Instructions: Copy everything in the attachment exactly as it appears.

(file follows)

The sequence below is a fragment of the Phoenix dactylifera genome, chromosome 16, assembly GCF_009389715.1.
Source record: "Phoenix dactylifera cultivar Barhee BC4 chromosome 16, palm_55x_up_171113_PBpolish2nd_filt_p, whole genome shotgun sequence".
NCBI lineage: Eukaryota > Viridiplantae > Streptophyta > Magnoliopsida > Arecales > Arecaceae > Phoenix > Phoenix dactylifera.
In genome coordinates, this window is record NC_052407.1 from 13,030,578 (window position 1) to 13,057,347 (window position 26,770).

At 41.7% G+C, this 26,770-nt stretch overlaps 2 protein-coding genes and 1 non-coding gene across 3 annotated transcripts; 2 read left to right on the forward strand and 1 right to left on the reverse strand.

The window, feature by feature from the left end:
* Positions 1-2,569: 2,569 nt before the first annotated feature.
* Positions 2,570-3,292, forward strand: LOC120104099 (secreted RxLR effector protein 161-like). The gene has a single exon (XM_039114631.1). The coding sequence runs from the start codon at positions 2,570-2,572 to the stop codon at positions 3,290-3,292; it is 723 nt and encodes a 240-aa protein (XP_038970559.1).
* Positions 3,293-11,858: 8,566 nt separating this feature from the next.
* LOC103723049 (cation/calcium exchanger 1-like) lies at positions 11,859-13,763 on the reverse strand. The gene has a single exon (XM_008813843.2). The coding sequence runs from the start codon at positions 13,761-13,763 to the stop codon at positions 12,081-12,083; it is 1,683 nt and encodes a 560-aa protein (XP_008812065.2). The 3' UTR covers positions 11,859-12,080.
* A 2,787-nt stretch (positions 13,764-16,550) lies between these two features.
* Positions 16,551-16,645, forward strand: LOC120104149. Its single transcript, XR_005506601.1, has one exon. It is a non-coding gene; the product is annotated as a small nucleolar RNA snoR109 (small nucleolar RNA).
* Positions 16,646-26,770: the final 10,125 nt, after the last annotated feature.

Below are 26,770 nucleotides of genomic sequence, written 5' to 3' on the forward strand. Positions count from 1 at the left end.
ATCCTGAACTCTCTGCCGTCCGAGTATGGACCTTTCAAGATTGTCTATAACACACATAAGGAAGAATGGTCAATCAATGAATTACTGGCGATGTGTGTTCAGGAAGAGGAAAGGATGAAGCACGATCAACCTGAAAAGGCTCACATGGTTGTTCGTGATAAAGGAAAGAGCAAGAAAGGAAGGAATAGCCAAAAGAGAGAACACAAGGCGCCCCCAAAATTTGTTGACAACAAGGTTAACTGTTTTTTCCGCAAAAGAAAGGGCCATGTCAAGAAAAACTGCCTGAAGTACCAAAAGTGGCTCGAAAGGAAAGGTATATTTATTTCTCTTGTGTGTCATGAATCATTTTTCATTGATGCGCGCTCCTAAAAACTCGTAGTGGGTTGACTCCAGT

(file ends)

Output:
The sequence below is a fragment of the Phoenix dactylifera genome, chromosome 16, assembly GCF_009389715.1.
Source record: "Phoenix dactylifera cultivar Barhee BC4 chromosome 16, palm_55x_up_171113_PBpolish2nd_filt_p, whole genome shotgun sequence".
NCBI lineage: Eukaryota > Viridiplantae > Streptophyta > Magnoliopsida > Arecales > Arecaceae > Phoenix > Phoenix dactylifera.
In genome coordinates, this window is record NC_052407.1 from 13,030,578 (window position 1) to 13,057,347 (window position 26,770).

At 41.7% G+C, this 26,770-nt stretch overlaps 2 protein-coding genes and 1 non-coding gene across 3 annotated transcripts; 2 read left to right on the forward strand and 1 right to left on the reverse strand.

The window, feature by feature from the left end:
* Positions 1-2,569: 2,569 nt before the first annotated feature.
* Positions 2,570-3,292, forward strand: LOC120104099 (secreted RxLR effector protein 161-like). The gene has a single exon (XM_039114631.1). The coding sequence runs from the start codon at positions 2,570-2,572 to the stop codon at positions 3,290-3,292; it is 723 nt and encodes a 240-aa protein (XP_038970559.1).
* Positions 3,293-11,858: 8,566 nt separating this feature from the next.
* LOC103723049 (cation/calcium exchanger 1-like) lies at positions 11,859-13,763 on the reverse strand. The gene has a single exon (XM_008813843.2). The coding sequence runs from the start codon at positions 13,761-13,763 to the stop codon at positions 12,081-12,083; it is 1,683 nt and encodes a 560-aa protein (XP_008812065.2). The 3' UTR covers positions 11,859-12,080.
* A 2,787-nt stretch (positions 13,764-16,550) lies between these two features.
* Positions 16,551-16,645, forward strand: LOC120104149. Its single transcript, XR_005506601.1, has one exon. It is a non-coding gene; the product is annotated as a small nucleolar RNA snoR109 (small nucleolar RNA).
* Positions 16,646-26,770: the final 10,125 nt, after the last annotated feature.

Below are 26,770 nucleotides of genomic sequence, written 5' to 3' on the forward strand. Positions count from 1 at the left end.
ATCCTGAACTCTCTGCCGTCCGAGTATGGACCTTTCAAGATTGTCTATAACACACATAAGGAAGAATGGTCAATCAATGAATTACTGGCGATGTGTGTTCAGGAAGAGGAAAGGATGAAGCACGATCAACCTGAAAAGGCTCACATGGTTGTTCGTGATAAAGGAAAGAGCAAGAAAGGAAGGAATAGCCAAAAGAGAGAACACAAGGCGCCCCCAAAATTTGTTGACAACAAGGTTAACTGTTTTTTCCGCAAAAGAAAGGGCCATGTCAAGAAAAACTGCCTGAAGTACCAAAAGTGGCTCGAAAGGAAAGGTATATTTATTTCTCTTGTGTGTCATGAATCATTTTTCATTGATGCGCGCTCCTAAAAACTCGTAGTGGGTTGACTCCAGT